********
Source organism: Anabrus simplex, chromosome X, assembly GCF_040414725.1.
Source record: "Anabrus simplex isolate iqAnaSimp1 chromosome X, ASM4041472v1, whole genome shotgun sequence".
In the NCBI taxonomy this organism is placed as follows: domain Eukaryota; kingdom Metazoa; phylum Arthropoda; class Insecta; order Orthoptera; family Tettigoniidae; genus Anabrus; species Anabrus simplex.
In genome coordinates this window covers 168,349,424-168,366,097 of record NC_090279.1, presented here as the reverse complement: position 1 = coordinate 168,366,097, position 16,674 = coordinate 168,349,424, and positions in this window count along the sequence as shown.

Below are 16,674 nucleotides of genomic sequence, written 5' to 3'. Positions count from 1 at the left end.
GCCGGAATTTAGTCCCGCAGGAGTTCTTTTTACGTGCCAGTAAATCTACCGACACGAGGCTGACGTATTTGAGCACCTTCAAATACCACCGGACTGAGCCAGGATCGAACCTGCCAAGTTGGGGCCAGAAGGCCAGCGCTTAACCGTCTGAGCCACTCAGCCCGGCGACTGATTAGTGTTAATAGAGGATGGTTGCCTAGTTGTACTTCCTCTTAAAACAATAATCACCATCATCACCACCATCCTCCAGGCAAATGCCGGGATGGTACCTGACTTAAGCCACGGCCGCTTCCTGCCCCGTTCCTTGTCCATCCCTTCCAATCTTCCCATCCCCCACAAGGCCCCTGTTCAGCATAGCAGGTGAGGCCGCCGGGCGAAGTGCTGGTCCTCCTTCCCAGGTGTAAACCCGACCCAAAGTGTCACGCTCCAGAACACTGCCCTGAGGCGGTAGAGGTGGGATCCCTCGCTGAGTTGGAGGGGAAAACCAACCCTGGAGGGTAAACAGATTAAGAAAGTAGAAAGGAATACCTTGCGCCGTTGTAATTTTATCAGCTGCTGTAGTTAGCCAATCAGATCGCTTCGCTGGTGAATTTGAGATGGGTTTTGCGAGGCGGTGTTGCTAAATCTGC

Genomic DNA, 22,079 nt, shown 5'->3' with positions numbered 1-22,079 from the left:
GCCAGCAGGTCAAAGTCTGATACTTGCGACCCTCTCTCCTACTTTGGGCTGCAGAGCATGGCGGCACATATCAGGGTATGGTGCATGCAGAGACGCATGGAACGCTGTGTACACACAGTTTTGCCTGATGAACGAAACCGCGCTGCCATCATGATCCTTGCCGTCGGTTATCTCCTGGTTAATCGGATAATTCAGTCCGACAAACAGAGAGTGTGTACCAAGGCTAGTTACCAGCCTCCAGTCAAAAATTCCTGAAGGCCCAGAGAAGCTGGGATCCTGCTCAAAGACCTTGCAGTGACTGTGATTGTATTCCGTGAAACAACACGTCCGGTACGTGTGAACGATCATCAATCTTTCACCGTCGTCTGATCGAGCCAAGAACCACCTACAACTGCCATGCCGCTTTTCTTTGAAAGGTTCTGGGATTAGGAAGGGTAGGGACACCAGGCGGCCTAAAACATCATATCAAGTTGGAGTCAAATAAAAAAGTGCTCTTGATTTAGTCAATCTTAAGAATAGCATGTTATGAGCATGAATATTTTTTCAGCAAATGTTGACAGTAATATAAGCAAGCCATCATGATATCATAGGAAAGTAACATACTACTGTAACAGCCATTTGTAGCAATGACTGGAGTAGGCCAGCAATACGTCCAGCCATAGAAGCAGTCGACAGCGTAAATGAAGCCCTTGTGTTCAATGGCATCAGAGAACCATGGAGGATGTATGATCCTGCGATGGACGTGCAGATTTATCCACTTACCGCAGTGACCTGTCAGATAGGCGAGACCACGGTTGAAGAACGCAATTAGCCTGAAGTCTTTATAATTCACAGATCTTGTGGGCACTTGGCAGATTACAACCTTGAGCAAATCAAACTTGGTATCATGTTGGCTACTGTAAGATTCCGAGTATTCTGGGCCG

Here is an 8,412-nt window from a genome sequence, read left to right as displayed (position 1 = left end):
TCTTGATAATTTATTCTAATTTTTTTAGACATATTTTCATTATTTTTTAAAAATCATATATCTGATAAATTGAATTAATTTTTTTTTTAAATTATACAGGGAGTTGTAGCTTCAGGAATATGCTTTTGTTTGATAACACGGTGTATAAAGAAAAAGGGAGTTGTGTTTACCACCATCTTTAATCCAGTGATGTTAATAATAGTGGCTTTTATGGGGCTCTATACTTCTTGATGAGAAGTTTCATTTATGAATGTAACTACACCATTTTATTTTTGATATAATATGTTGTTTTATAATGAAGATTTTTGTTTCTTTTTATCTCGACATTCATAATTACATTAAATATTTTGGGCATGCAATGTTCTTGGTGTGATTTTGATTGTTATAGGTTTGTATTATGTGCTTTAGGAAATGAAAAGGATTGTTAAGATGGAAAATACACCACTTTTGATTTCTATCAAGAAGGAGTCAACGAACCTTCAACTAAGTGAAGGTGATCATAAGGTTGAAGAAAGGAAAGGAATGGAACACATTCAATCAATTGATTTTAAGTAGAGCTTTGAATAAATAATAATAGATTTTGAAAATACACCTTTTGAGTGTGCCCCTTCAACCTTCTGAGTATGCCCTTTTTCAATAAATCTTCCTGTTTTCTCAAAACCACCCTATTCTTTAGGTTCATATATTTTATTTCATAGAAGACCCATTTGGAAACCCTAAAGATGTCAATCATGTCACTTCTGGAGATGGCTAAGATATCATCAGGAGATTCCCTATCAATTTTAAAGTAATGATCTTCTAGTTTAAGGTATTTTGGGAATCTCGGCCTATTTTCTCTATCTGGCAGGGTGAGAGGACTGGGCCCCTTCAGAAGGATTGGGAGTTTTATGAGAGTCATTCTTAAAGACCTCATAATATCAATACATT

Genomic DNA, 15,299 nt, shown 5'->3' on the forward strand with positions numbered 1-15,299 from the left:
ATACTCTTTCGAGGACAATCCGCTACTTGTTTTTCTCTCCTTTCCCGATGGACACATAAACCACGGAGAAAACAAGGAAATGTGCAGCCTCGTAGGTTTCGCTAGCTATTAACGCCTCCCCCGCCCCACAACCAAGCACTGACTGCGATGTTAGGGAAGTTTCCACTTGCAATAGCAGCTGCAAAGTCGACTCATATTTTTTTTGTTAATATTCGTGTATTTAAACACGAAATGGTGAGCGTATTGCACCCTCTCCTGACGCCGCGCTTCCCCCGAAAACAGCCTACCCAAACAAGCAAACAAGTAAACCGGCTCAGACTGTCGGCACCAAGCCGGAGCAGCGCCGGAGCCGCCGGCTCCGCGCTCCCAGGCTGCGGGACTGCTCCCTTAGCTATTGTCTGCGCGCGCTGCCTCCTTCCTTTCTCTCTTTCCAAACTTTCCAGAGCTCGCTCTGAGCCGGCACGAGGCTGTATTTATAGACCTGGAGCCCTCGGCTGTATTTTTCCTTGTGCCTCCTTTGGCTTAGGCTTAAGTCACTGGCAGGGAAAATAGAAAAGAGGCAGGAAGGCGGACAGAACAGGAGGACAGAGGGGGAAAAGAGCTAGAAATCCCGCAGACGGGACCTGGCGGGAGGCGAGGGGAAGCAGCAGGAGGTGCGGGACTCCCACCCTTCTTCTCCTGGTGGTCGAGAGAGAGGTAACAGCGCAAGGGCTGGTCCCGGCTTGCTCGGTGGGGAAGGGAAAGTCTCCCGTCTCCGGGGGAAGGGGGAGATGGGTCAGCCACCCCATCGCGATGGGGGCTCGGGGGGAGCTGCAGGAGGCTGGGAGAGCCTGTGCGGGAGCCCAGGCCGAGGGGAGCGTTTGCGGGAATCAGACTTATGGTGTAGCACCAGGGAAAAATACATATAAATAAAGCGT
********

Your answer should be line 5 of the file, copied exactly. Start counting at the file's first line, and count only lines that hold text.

Below are 16,674 nucleotides of genomic sequence, written 5' to 3'. Positions count from 1 at the left end.